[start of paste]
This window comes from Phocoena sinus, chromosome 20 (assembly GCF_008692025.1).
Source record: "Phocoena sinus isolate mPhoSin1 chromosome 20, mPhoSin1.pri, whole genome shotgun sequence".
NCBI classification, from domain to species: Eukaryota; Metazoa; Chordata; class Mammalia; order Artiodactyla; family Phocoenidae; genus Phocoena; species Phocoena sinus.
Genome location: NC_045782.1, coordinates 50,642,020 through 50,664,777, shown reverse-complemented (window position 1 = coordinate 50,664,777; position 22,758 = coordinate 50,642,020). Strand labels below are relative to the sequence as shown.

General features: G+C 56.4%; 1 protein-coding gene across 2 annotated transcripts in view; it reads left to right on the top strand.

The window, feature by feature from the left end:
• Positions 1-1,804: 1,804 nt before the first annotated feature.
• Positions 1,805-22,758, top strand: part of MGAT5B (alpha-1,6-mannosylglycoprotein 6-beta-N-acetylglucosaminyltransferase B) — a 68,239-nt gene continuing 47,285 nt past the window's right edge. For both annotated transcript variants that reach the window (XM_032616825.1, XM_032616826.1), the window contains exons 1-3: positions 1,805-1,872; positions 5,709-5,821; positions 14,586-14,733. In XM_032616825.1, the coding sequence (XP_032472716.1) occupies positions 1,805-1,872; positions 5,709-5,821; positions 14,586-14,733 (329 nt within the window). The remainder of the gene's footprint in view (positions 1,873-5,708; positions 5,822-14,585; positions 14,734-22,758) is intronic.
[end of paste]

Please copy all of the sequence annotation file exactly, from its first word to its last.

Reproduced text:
This window comes from Phocoena sinus, chromosome 20 (assembly GCF_008692025.1).
Source record: "Phocoena sinus isolate mPhoSin1 chromosome 20, mPhoSin1.pri, whole genome shotgun sequence".
NCBI classification, from domain to species: Eukaryota; Metazoa; Chordata; class Mammalia; order Artiodactyla; family Phocoenidae; genus Phocoena; species Phocoena sinus.
Genome location: NC_045782.1, coordinates 50,642,020 through 50,664,777, shown reverse-complemented (window position 1 = coordinate 50,664,777; position 22,758 = coordinate 50,642,020). Strand labels below are relative to the sequence as shown.

General features: G+C 56.4%; 1 protein-coding gene across 2 annotated transcripts in view; it reads left to right on the top strand.

The window, feature by feature from the left end:
• Positions 1-1,804: 1,804 nt before the first annotated feature.
• Positions 1,805-22,758, top strand: part of MGAT5B (alpha-1,6-mannosylglycoprotein 6-beta-N-acetylglucosaminyltransferase B) — a 68,239-nt gene continuing 47,285 nt past the window's right edge. For both annotated transcript variants that reach the window (XM_032616825.1, XM_032616826.1), the window contains exons 1-3: positions 1,805-1,872; positions 5,709-5,821; positions 14,586-14,733. In XM_032616825.1, the coding sequence (XP_032472716.1) occupies positions 1,805-1,872; positions 5,709-5,821; positions 14,586-14,733 (329 nt within the window). The remainder of the gene's footprint in view (positions 1,873-5,708; positions 5,822-14,585; positions 14,734-22,758) is intronic.